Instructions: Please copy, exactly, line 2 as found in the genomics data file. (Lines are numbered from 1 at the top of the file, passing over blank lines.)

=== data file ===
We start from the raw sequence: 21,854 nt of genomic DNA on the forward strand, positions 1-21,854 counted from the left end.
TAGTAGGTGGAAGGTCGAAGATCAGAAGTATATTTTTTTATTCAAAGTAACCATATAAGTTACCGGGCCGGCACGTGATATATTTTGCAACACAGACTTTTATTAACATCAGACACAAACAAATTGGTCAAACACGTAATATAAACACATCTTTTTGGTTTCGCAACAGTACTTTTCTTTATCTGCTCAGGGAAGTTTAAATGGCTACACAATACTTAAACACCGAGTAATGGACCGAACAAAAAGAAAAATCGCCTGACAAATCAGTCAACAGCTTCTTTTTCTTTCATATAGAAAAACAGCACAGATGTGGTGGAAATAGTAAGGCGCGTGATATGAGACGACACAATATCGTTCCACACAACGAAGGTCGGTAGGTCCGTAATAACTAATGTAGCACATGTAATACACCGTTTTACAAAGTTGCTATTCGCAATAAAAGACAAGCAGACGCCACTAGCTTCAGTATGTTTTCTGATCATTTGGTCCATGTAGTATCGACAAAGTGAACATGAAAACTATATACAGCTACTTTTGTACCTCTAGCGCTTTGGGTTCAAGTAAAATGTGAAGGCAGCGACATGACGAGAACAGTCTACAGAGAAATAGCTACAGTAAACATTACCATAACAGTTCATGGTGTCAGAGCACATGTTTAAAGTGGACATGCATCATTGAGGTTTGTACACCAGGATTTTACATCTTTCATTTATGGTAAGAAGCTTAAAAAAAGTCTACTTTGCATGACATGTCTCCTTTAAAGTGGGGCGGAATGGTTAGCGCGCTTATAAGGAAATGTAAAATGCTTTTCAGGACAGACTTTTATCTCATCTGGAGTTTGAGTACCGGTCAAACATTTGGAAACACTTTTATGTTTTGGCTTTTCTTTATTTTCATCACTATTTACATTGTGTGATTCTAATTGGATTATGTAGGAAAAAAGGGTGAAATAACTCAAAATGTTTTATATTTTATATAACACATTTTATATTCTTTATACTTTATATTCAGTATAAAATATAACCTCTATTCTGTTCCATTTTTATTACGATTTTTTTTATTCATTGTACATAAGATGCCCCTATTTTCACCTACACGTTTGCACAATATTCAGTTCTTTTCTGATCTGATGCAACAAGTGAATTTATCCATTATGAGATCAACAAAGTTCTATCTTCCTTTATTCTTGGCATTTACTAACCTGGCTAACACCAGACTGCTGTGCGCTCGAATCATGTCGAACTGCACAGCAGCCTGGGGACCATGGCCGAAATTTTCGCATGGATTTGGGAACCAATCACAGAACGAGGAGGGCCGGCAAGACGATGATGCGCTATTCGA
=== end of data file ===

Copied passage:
TAGTAGGTGGAAGGTCGAAGATCAGAAGTATATTTTTTTATTCAAAGTAACCATATAAGTTACCGGGCCGGCACGTGATATATTTTGCAACACAGACTTTTATTAACATCAGACACAAACAAATTGGTCAAACACGTAATATAAACACATCTTTTTGGTTTCGCAACAGTACTTTTCTTTATCTGCTCAGGGAAGTTTAAATGGCTACACAATACTTAAACACCGAGTAATGGACCGAACAAAAAGAAAAATCGCCTGACAAATCAGTCAACAGCTTCTTTTTCTTTCATATAGAAAAACAGCACAGATGTGGTGGAAATAGTAAGGCGCGTGATATGAGACGACACAATATCGTTCCACACAACGAAGGTCGGTAGGTCCGTAATAACTAATGTAGCACATGTAATACACCGTTTTACAAAGTTGCTATTCGCAATAAAAGACAAGCAGACGCCACTAGCTTCAGTATGTTTTCTGATCATTTGGTCCATGTAGTATCGACAAAGTGAACATGAAAACTATATACAGCTACTTTTGTACCTCTAGCGCTTTGGGTTCAAGTAAAATGTGAAGGCAGCGACATGACGAGAACAGTCTACAGAGAAATAGCTACAGTAAACATTACCATAACAGTTCATGGTGTCAGAGCACATGTTTAAAGTGGACATGCATCATTGAGGTTTGTACACCAGGATTTTACATCTTTCATTTATGGTAAGAAGCTTAAAAAAAGTCTACTTTGCATGACATGTCTCCTTTAAAGTGGGGCGGAATGGTTAGCGCGCTTATAAGGAAATGTAAAATGCTTTTCAGGACAGACTTTTATCTCATCTGGAGTTTGAGTACCGGTCAAACATTTGGAAACACTTTTATGTTTTGGCTTTTCTTTATTTTCATCACTATTTACATTGTGTGATTCTAATTGGATTATGTAGGAAAAAAGGGTGAAATAACTCAAAATGTTTTATATTTTATATAACACATTTTATATTCTTTATACTTTATATTCAGTATAAAATATAACCTCTATTCTGTTCCATTTTTATTACGATTTTTTTTATTCATTGTACATAAGATGCCCCTATTTTCACCTACACGTTTGCACAATATTCAGTTCTTTTCTGATCTGATGCAACAAGTGAATTTATCCATTATGAGATCAACAAAGTTCTATCTTCCTTTATTCTTGGCATTTACTAACCTGGCTAACACCAGACTGCTGTGCGCTCGAATCATGTCGAACTGCACAGCAGCCTGGGGACCATGGCCGAAATTTTCGCATGGATTTGGGAACCAATCACAGAACGAGGAGGGCCGGCAAGACGATGATGCGCTATTCGA